By: Patrick Fagan, MARRI Senior Fellow
Avery Pettway, MARRI Intern
Although there are five basic institutions in society, only three of them are what I call “person-forming”. The marketplace and government function to protect individuals and to provide for goods and services, but they do not function to directly form the individual. It is the family, the church, and the school that shape character, instill moral principles (which are universal and timeless), and which develop the person as a whole. Thus these three institutions serve society in this, the most foundational and critical of its long range tasks. They each play a direct role in the formation of a person as he moves toward adulthood—additionally, the marketplace and government rely on the primacy of these three person-forming institutions in order to have people capable of serving in their economic and citizen roles.
Why are the institutions of family, church, and school able to form an individual while the institutions of marketplace and government are not? The answer profoundly impacts our national discussion about policies and their implications. Even more importantly, as we delve deeply into this question, we can see more clearly what it means to be human.
There is something foundational to human life that the institutions of marketplace and government simply cannot provide: it is the intimate relational formation of a person. People’s deepest need is relational—love, care, affection, and personalized guidance. In the family, a child finds the nurturing intimacy he needs. In the church, he finds the relational intimacy with the divine that speaks to his soul’s questions. In the school, through good relationships with his teachers, he learns how to understand the world in which he will soon act. The marketplace and the government are the institutions through which he can later exercise who he has become through the shaping of his family, church, and school. When it comes to directly forming who he is, however, marketplace and government have significantly less direct impact—though, in their proper context, laws can teach a great deal, and services from the dark side of the economy can corrupt (e.g. pornography).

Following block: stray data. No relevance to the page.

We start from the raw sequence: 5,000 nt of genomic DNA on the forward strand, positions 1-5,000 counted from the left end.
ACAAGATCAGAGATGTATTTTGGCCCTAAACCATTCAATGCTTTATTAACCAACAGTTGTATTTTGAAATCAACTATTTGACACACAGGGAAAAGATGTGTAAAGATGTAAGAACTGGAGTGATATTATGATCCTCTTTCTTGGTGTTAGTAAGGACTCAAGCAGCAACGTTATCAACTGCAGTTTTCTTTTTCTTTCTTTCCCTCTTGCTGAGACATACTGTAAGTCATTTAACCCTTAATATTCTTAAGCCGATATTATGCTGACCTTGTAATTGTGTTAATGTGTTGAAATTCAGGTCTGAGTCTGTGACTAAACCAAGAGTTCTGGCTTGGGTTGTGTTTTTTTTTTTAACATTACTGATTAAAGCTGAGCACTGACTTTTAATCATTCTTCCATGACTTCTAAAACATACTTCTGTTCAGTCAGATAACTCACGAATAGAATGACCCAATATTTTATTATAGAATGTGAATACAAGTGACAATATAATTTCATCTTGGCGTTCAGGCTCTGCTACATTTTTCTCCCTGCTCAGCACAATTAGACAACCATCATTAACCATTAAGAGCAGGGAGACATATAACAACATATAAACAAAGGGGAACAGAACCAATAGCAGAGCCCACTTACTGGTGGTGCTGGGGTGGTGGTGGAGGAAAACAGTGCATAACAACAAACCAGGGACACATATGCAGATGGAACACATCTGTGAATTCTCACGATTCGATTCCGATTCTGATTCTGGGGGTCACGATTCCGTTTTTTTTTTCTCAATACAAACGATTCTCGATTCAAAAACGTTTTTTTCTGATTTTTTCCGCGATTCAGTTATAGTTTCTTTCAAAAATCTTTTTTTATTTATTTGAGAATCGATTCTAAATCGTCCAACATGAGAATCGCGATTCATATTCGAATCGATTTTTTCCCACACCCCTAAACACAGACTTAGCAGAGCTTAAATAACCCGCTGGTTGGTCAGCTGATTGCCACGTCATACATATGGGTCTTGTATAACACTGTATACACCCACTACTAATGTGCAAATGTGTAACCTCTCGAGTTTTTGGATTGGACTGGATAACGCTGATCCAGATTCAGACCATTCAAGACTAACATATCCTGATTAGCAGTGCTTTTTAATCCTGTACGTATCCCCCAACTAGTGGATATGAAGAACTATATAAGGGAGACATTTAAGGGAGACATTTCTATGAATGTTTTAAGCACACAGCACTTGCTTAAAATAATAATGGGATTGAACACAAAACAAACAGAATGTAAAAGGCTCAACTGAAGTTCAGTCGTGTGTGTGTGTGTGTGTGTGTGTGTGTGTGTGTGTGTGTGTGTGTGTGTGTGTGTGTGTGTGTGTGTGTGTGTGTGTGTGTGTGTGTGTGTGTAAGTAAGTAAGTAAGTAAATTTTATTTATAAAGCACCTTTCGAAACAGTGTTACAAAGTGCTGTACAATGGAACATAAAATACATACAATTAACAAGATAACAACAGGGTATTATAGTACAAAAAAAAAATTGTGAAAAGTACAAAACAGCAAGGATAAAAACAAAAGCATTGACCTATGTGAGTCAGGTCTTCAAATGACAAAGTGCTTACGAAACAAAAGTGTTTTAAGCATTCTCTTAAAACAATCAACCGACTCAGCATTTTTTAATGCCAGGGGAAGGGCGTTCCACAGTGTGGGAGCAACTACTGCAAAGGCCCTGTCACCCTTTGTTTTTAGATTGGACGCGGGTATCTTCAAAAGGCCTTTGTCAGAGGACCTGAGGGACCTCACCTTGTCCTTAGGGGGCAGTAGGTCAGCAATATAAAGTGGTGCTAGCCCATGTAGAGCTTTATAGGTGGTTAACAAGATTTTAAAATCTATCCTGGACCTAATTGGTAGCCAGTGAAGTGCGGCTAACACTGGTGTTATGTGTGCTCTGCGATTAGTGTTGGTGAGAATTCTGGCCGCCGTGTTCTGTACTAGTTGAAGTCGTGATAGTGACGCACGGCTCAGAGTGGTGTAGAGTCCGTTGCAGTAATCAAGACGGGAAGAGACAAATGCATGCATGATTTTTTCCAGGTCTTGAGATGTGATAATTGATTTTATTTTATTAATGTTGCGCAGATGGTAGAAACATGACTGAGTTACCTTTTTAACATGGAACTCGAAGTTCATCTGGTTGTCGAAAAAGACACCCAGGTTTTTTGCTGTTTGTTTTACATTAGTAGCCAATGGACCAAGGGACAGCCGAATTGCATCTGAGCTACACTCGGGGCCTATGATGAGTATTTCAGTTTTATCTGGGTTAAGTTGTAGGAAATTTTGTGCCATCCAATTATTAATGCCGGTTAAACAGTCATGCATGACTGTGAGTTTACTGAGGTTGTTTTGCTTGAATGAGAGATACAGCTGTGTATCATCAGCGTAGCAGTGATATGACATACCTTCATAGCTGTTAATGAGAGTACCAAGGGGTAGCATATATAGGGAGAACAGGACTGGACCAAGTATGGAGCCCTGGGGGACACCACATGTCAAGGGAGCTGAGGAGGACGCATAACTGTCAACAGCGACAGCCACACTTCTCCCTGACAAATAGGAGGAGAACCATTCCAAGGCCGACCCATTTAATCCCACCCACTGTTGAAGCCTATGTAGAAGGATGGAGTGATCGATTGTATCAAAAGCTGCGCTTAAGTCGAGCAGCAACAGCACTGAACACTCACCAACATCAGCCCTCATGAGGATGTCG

As we will explore in future blog postings, the consequences are grave if we misunderstand the distinct nature of the person-forming institutions. To return to our farming analogy: it is ignorant and futile for a farmer to expect abundant crops and sustainable returns without first preparing the soil for harvest, planting good seeds, and caring for the land. Failure to do so results in stunted crop growth and insufficient income for the farmer.
Similarly, we must protect the “three sacred spaces” of family, church and school to permit the harmonizing of the person-forming tasks: the family, where the child most deeply develops as a relating and belonging person; the church, where he orients himself to life and its big issues; and the school, where he learns about the world around him and how to make sense of it. As the farming analogy shows, a child’s future productivity and stability depend on the person-forming institutions’ foundational actions. Giving improper weight to the instrumental institutions—or disconnecting the person-forming ones from each other—will lead to societal destabilization (indeed, this is already happening). When families are treasured and intact, when those families worship God weekly, and when schools aid the work of parents in teaching children according to their worldviews: children from such families thrive, and a society made of these families grows in well-being. Such is the task of each generation—of all societies, across the globe. These are universal truths.